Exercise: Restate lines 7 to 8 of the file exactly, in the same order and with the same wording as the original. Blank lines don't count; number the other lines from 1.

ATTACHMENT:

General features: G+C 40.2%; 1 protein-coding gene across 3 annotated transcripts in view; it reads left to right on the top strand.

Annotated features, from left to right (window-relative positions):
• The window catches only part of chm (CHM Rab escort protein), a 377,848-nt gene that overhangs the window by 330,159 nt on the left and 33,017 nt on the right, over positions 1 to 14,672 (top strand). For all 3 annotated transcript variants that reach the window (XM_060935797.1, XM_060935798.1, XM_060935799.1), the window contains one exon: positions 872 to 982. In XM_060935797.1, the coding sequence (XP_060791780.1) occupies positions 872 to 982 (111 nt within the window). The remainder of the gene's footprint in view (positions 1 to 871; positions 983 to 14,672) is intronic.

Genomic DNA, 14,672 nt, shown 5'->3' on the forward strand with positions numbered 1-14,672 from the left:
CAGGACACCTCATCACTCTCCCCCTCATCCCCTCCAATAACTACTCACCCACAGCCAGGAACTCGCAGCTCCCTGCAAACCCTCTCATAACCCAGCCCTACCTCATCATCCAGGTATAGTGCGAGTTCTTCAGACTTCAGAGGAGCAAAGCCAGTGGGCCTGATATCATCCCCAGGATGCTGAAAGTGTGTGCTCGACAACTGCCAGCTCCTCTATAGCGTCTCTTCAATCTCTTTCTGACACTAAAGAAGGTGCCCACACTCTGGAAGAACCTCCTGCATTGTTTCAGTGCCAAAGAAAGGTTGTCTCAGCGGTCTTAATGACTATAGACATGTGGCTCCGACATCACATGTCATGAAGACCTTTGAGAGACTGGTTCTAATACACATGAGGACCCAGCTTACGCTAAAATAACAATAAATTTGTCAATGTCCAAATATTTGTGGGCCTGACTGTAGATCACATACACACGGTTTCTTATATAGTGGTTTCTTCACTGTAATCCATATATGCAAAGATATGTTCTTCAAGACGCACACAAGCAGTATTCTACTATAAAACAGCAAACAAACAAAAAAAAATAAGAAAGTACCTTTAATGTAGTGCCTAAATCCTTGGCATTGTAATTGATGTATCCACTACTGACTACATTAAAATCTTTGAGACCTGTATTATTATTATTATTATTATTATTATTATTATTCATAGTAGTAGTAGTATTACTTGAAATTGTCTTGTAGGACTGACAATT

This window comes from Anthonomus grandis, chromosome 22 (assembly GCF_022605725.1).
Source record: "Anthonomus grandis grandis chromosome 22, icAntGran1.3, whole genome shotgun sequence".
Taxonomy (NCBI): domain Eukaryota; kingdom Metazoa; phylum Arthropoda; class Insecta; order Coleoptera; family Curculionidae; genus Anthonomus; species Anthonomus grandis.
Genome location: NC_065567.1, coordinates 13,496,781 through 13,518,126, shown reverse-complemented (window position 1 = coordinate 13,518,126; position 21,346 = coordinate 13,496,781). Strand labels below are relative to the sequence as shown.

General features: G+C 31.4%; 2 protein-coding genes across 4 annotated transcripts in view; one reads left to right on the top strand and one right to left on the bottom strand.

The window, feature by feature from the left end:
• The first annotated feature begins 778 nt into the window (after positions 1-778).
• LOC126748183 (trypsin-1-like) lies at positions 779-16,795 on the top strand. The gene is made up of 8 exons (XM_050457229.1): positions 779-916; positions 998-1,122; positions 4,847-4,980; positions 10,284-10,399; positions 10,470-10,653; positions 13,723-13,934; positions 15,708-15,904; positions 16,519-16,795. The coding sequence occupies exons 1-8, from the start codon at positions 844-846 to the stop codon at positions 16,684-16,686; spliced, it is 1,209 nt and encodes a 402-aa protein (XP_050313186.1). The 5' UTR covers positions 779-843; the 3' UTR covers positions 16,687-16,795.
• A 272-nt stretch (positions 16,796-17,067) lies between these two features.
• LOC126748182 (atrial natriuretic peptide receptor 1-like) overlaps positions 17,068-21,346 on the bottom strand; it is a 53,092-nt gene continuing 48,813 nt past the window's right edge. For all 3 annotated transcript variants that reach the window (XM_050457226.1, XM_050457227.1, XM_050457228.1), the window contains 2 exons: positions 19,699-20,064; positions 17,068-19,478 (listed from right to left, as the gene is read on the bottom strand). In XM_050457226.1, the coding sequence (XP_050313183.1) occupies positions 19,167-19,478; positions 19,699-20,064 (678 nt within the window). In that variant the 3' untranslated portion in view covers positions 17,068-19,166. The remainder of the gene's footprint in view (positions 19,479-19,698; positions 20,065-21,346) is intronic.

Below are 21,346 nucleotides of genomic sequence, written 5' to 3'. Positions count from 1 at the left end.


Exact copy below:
Source record: "Anthonomus grandis grandis chromosome 22, icAntGran1.3, whole genome shotgun sequence".
Taxonomy (NCBI): domain Eukaryota; kingdom Metazoa; phylum Arthropoda; class Insecta; order Coleoptera; family Curculionidae; genus Anthonomus; species Anthonomus grandis.